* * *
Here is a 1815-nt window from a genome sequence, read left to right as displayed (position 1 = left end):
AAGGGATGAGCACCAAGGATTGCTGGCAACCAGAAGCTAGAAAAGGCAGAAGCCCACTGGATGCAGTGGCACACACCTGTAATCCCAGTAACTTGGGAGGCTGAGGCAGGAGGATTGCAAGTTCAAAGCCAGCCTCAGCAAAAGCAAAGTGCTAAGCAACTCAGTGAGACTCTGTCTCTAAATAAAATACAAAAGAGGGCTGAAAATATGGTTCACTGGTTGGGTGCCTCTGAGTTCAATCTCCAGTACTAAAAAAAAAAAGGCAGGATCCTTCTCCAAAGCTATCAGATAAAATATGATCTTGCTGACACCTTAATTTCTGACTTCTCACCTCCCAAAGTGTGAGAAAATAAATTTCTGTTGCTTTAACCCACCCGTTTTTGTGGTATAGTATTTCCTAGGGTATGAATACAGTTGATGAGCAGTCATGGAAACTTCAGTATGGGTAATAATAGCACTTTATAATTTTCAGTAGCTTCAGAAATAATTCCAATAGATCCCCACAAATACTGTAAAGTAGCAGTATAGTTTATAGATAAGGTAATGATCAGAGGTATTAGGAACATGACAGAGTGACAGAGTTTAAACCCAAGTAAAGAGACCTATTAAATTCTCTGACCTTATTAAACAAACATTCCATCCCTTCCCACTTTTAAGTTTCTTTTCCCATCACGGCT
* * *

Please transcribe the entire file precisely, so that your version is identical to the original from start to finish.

Here is a 1815-nt window from a genome sequence, read left to right as displayed (position 1 = left end):
AAGGGATGAGCACCAAGGATTGCTGGCAACCAGAAGCTAGAAAAGGCAGAAGCCCACTGGATGCAGTGGCACACACCTGTAATCCCAGTAACTTGGGAGGCTGAGGCAGGAGGATTGCAAGTTCAAAGCCAGCCTCAGCAAAAGCAAAGTGCTAAGCAACTCAGTGAGACTCTGTCTCTAAATAAAATACAAAAGAGGGCTGAAAATATGGTTCACTGGTTGGGTGCCTCTGAGTTCAATCTCCAGTACTAAAAAAAAAAAGGCAGGATCCTTCTCCAAAGCTATCAGATAAAATATGATCTTGCTGACACCTTAATTTCTGACTTCTCACCTCCCAAAGTGTGAGAAAATAAATTTCTGTTGCTTTAACCCACCCGTTTTTGTGGTATAGTATTTCCTAGGGTATGAATACAGTTGATGAGCAGTCATGGAAACTTCAGTATGGGTAATAATAGCACTTTATAATTTTCAGTAGCTTCAGAAATAATTCCAATAGATCCCCACAAATACTGTAAAGTAGCAGTATAGTTTATAGATAAGGTAATGATCAGAGGTATTAGGAACATGACAGAGTGACAGAGTTTAAACCCAAGTAAAGAGACCTATTAAATTCTCTGACCTTATTAAACAAACATTCCATCCCTTCCCACTTTTAAGTTTCTTTTCCCATCACGGCT